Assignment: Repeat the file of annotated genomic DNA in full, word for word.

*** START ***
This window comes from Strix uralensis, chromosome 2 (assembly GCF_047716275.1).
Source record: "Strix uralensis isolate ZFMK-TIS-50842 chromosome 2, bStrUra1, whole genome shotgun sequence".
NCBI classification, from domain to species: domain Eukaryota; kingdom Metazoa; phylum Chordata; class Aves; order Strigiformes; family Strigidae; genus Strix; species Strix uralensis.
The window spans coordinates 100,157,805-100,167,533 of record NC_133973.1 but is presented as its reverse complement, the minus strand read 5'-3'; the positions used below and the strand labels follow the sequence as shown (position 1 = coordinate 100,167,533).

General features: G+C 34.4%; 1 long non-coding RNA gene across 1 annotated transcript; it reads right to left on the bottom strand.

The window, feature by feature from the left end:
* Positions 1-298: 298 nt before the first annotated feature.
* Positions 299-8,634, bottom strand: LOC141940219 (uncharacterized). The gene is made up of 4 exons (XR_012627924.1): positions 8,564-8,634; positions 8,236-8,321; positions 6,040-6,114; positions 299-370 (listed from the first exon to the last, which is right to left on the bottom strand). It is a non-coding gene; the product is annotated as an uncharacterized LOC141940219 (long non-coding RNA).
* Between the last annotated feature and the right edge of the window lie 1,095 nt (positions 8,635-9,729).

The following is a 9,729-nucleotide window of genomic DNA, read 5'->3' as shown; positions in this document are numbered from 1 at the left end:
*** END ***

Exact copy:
This window comes from Strix uralensis, chromosome 2 (assembly GCF_047716275.1).
Source record: "Strix uralensis isolate ZFMK-TIS-50842 chromosome 2, bStrUra1, whole genome shotgun sequence".
NCBI classification, from domain to species: domain Eukaryota; kingdom Metazoa; phylum Chordata; class Aves; order Strigiformes; family Strigidae; genus Strix; species Strix uralensis.
The window spans coordinates 100,157,805-100,167,533 of record NC_133973.1 but is presented as its reverse complement, the minus strand read 5'-3'; the positions used below and the strand labels follow the sequence as shown (position 1 = coordinate 100,167,533).

General features: G+C 34.4%; 1 long non-coding RNA gene across 1 annotated transcript; it reads right to left on the bottom strand.

The window, feature by feature from the left end:
* Positions 1-298: 298 nt before the first annotated feature.
* Positions 299-8,634, bottom strand: LOC141940219 (uncharacterized). The gene is made up of 4 exons (XR_012627924.1): positions 8,564-8,634; positions 8,236-8,321; positions 6,040-6,114; positions 299-370 (listed from the first exon to the last, which is right to left on the bottom strand). It is a non-coding gene; the product is annotated as an uncharacterized LOC141940219 (long non-coding RNA).
* Between the last annotated feature and the right edge of the window lie 1,095 nt (positions 8,635-9,729).

The following is a 9,729-nucleotide window of genomic DNA, read 5'->3' as shown; positions in this document are numbered from 1 at the left end: